Ask the Rabbi


8 Halachot Most Popular

The Order for Lighting Shabbat and Chanukah Candles

There is a disagreement among the Rishonim as to the order of lighting Shabbat and Chanukah candles on Erev Shabbat Chanukah. The Ba’al Halachot Gedolot (commonly referred to as “Behag”) is of the opinion that Chanukah candles must be lit before Shabbat candles because women cu......

Read Halacha

Lighting the Chanukah Candles

The Mitzvah of Lighting Chanukah Candles There is a Mitzvah to light Chanukah candles throughout all eight nights of Chanukah (beginning from next Sunday night). The Sephardic custom is to light one set of Chanukah candles per house. The Ashkenazi custom, however, is that every member of the househ......

Read Halacha

The Laws of Boarders, Guests, Soldiers, and Yeshiva Students Regarding Chanukah Candles

Question: If one will be away from home as a guest during Chanukah, how should one act regarding lighting Chanukah candles? Similarly, what is the law regarding a soldier who will be at his military base during Chanukah? Answer: If one is away from home during the holiday of Chanukah and stays a......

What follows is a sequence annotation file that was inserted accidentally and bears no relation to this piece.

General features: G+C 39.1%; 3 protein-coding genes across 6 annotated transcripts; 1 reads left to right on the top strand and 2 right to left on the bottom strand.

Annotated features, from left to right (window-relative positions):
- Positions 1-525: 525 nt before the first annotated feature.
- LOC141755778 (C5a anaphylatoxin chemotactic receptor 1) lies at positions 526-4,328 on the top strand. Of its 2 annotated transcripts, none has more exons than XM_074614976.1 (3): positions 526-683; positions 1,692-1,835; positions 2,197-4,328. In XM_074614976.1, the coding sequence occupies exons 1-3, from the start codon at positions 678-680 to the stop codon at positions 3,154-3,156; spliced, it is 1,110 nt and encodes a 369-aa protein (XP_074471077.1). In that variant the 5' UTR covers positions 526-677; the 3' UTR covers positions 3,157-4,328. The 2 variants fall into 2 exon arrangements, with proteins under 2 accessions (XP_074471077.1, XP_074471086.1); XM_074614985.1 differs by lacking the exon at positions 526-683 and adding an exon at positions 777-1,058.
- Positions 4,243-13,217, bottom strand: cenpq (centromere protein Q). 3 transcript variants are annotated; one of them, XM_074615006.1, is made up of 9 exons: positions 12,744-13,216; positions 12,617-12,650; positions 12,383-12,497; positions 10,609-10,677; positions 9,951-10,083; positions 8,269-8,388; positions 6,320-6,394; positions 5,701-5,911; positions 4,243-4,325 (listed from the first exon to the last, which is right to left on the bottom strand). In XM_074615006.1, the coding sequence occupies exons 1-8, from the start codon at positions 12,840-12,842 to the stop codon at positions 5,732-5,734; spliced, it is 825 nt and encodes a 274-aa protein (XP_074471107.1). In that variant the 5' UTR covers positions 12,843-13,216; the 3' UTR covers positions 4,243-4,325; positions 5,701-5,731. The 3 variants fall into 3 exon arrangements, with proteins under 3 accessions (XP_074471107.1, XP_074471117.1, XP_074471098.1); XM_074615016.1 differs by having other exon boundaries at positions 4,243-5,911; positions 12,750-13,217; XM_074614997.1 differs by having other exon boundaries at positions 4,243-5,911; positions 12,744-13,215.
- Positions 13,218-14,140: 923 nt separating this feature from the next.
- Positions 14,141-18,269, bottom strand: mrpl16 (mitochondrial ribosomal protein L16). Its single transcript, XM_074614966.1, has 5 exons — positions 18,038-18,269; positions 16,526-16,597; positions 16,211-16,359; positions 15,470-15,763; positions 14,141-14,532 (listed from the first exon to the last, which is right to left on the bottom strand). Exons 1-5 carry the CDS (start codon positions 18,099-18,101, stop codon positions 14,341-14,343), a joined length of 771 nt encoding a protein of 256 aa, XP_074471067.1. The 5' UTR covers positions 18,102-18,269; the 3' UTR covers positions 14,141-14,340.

Read Halacha

A Guest On Motza’ei Shabbat Chanukah

Question: If one is staying as a guest at one’s parents’ or in-laws’ home for Shabbat Chanukah, where should one light Chanukah candles on Motza’ei Shabbat? Answer: Regarding a married individual who is staying as a guest at his father’s home, according to the Sephar......

Read Halacha


The Laws of Married Children Staying with Their Parents and One Staying in a Hotel

In the previous Halacha, we have explained that although one who has no one lighting on his behalf at home (for instance, because he has no family or because his family is with him) and is staying as a guest in a friend’s home on Chanukah should have been obligated to light candles in one&rsqu......

Read Halacha

“Al Ha’Nissim”

Starting from the Arvit prayer on the first night of Chanukah (this year, 5782, starting from tonight, Sunday night) “Al Ha’Nissim” is added in the Amida in the middle of the Blessing of Thanksgiving (“Modim Anachnu Lach etc.) as it is printed in all Siddurim. Even if mos......

Read Halacha

Hallel on Chanukah as it Pertains to Women

Question: Since women are obligated to light Chanukah candles, does this mean that they are likewise obligated to recite the Hallel every morning of Chanukah as well? Answer: Women are exempt from all positive, time-bound Mitzvot, such as eating in the Sukkah, taking the Lulav, and hearing the Sh......

Read Halacha

Havdala Without Besamim and a Candle

Question: One Motza’ei Shabbat when we were on vacation in the summer, we were not able to procure Besamim (a fragrant object) and a candle. Is it permissible to recite the order of Havdala without Besamim and a candle? Answer: This law is discussed by the Gemara (Berachot 53a): “Rav ......

Read Halacha